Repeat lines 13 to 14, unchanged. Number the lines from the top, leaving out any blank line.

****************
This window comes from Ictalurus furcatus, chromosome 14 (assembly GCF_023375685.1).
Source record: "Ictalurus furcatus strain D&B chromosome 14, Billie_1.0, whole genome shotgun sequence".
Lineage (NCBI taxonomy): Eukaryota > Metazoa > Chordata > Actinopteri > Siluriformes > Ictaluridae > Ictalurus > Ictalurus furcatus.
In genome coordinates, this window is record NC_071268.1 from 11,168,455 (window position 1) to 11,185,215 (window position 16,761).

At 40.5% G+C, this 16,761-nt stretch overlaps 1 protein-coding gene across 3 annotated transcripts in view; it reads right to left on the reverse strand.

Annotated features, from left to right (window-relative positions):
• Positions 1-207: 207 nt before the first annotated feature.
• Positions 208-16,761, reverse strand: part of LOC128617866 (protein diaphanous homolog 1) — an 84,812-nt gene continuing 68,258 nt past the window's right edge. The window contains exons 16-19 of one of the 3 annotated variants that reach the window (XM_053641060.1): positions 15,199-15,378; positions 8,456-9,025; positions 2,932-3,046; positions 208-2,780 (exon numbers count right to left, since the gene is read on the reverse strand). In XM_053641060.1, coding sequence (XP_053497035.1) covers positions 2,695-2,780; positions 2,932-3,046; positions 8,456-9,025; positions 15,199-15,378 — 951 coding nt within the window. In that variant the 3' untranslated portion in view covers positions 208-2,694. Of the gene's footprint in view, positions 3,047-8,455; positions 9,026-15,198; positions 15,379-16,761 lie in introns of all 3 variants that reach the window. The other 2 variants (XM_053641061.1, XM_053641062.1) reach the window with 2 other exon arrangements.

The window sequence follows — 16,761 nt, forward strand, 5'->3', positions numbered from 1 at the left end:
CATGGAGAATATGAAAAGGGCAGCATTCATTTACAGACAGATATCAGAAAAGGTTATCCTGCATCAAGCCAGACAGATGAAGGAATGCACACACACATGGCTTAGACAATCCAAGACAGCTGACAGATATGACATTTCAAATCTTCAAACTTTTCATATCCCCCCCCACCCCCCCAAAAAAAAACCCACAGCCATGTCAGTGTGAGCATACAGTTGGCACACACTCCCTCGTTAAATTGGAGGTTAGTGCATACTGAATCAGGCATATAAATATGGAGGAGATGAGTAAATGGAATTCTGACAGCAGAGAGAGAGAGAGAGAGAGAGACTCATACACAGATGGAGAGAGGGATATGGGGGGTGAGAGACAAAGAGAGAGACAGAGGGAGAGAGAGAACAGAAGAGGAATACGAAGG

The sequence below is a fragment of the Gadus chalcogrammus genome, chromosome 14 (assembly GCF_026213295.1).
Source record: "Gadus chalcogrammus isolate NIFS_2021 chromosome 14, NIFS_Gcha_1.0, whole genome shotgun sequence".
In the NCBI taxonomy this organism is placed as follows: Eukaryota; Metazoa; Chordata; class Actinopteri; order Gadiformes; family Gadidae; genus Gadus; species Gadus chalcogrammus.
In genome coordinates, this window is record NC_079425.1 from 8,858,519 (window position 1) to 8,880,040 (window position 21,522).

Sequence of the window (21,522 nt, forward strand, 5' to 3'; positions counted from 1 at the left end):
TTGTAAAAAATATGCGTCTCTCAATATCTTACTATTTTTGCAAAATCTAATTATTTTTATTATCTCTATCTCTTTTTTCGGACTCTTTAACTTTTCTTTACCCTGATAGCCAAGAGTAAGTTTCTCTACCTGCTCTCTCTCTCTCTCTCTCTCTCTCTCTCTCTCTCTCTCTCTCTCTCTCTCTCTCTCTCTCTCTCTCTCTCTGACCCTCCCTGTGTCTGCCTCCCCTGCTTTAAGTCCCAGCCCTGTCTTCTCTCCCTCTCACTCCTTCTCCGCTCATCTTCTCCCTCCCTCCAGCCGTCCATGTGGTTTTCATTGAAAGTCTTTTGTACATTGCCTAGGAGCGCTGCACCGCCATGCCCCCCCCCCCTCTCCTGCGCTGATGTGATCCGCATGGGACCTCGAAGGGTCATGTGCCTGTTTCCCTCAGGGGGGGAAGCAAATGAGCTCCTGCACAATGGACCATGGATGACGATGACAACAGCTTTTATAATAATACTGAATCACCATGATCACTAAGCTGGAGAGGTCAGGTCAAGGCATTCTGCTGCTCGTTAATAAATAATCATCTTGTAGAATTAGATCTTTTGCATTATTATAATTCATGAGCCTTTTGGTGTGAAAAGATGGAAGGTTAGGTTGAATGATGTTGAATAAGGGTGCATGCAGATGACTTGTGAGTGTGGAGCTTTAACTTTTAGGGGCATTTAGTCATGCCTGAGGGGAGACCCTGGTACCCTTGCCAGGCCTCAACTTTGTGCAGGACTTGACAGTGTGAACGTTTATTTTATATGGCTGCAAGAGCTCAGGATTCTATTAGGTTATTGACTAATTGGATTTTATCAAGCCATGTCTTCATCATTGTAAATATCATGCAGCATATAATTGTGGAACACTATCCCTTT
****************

In the NCBI taxonomy this organism is placed as follows: Eukaryota; Metazoa; Chordata; class Actinopteri; order Gadiformes; family Gadidae; genus Gadus; species Gadus chalcogrammus.
In genome coordinates, this window is record NC_079425.1 from 8,858,519 (window position 1) to 8,880,040 (window position 21,522).